The National Conference of CPA Practitioners has endorsed legislation to give the Treasury and the Internal Revenue Service the authority to regulate tax preparers.
In a letter to Sens. Chuck Grassley, R-Iowa, and Ron Wyden, D-Oregon, and Reps. Kevin Brady, R-Texas, and Richard Neal, D-Massachusetts, the organization urged them to pass S.1192/H.R.3330, “The Taxpayer Protection and Preparer Proficiency Act,” or incorporate its provisions in some other bill.
“This legislation could not be timelier,” NCCPAP president Neil Fishman and Tax Policy Committee co-chairs Stephen Mankowski and Sanford Zinman write in their letter. “Currently, anyone can start a business claiming that they prepare income tax returns for individuals and businesses. All that is required is for that individual to obtain a Preparer Tax Identification Number from the IRS; however, no one checks their level of competency.”
“With all that has occurred with regard to the COVID-19 pandemic, we feel that individuals and businesses who engage a tax return preparer need to have confidence that those they engage are both competent and current,” the NCCPAP letter continues. “In addition, federal and state governments, which rely on tax revenues to operate and provide services, should support this legislation so that no one is claiming any deductions for which they are not eligible. Unfortunately, there will always be fraudulent tax returns prepared and submitted.”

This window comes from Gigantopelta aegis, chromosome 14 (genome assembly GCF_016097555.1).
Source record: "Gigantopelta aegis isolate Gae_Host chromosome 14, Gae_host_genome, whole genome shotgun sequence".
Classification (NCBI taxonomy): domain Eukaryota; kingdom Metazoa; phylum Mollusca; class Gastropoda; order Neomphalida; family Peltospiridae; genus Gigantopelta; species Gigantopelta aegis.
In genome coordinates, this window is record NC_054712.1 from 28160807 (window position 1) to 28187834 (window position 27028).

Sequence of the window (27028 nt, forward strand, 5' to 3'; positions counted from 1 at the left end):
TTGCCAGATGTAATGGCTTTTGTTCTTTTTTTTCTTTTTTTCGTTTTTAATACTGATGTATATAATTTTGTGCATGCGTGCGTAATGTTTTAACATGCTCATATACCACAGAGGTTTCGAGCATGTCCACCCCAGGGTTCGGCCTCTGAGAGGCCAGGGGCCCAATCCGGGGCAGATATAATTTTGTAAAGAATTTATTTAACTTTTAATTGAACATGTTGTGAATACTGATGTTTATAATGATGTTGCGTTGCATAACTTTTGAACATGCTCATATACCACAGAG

The IRS had introduced a regime to regulate tax preparers with a competency exam and required professional education back in 2010, but the program was successfully challenged in court in a ruling that eventually held that the IRS would require explicit permission from Congress to initiate preparer regulation.
The bill, which would give the IRS the necessary authority and was sponsored by Rep. Ted Yoho, R-Florida, and Wyden, has languished in committee in both the House and the Senate since April of 2019.
Earlier in the week, NCCPAP sent a letter to the same legislators, asking for Congress to grant smaller loans from the Paycheck Protection Program automatic forgiveness, and to allow businesses to deduct expenses paid for with forgiven loans. (See our story.)